Tuesday, April 23, 2013
Candidates for demotion and promotion
By Keith Law
The Cubs could solve a lot of problems by letting Anthony Rizzo use his old swing again.
Chicago Cubs manager Dale Sveum caused a stir the other day by suggesting that first baseman Anthony Rizzo and shortstop Starlin Castro could be sent to the minors if they didn't ... well, I'm not sure what they are supposed to do, because Castro is hitting better than the median National League shortstop and Rizzo has twice as many homers (six) as any other NL first baseman.
Neither guy is lighting the league on fire, but threatening them with a demotion to the minors seems a little draconian, and maybe a sign that the manager's a little in over his head.
But the immodest proposal brings up a better question -- which players around the majors indeed might be better served by a demotion to Triple-A? And which minor leaguers might be in line for an imminent call-up?
Rizzo's stat line this season is heavy on secondary skills; he's walking, and hitting for power, but not making much contact or hitting for average, with a very low BABIP (.171). For most hitters, I wouldn't be concerned with a lower-than-normal BABIP or contact rate in a small sample. In Rizzo's case, however, the Cubs appear to have altered his swing, getting his hands loaded lower and farther back than last year so that he's swinging more up through the ball, which should generate more power but would absolutely reduce contact and lead to more popups, all of which is true so far.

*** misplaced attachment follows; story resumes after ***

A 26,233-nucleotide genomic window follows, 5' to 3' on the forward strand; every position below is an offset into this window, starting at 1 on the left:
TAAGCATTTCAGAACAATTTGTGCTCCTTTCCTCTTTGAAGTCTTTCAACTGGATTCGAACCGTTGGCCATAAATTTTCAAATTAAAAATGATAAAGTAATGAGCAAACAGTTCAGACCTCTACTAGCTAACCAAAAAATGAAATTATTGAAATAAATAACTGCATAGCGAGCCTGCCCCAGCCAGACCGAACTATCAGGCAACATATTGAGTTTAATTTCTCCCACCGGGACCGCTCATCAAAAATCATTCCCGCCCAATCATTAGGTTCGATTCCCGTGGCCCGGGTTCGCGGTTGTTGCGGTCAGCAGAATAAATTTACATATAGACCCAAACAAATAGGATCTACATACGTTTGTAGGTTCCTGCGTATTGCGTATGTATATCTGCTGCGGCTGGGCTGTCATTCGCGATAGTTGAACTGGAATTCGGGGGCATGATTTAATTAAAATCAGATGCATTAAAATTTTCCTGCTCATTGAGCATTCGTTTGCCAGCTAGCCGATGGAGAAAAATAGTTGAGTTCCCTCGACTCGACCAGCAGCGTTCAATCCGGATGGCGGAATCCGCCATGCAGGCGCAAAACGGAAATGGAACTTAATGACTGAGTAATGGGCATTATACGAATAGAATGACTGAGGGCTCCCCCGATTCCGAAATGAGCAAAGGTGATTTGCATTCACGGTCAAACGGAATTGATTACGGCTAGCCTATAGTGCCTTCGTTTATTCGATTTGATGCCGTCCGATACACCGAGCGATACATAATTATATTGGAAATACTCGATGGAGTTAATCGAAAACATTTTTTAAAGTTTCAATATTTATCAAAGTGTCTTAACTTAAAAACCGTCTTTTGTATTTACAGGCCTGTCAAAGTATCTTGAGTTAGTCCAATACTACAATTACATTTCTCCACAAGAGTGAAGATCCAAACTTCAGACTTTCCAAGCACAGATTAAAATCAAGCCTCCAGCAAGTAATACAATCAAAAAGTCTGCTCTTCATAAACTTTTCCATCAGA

I've been told this kind of swing reflects Sveum's philosophy of hitting, but in Rizzo's case, I didn't think anything in his swing last season needed fixing. The Cubs should let him revert to his 2012 mechanics, which produced a successful half-year in the majors with a good contact rate and plenty of power for a 22-year-old.
The Twins knew they were taking a risk by promoting Hicks two levels and making him their Opening Day center fielder, especially given his history of slow starts, but he's 3-for-51 so far, all singles, with 21 punchouts, and has cost the team nearly a win -- minus-0.9 WAR per FanGraphs -- with his performance so far.
Hicks is struggling against fastballs and doesn't have a hit yet off an off-speed pitch. He has always been a patient hitter, but pitch recognition has been a constant issue; he's required lengthy adjustment times at each level. He's the Twins' center fielder of the future, but there has to be a point where continuing to run him out there to fail becomes counterproductive -- he's hurting the team but also is unable to make the adjustments he needs to develop as a player.
Right now, he's walking more, but hasn't converted those hitters' counts into hits. I'd give him until early May before pulling the plug on the experiment, but there has to be, if nothing else, more hard contact for them to continue running him out there.
The Mariners probably could demote half of their lineup without getting much argument from anyone, including their fans, but they have a few players who at least merit a more serious look at this point.
Montero is the easy call here: If he's not going to play every day, they should send him to Tacoma, where he can get regular at-bats. He's not a catcher -- that delusion needs to end -- but he should be the everyday DH somewhere, which could happen in Seattle if the Mariners would just give up on Justin Smoak and his .236 slugging percentage already.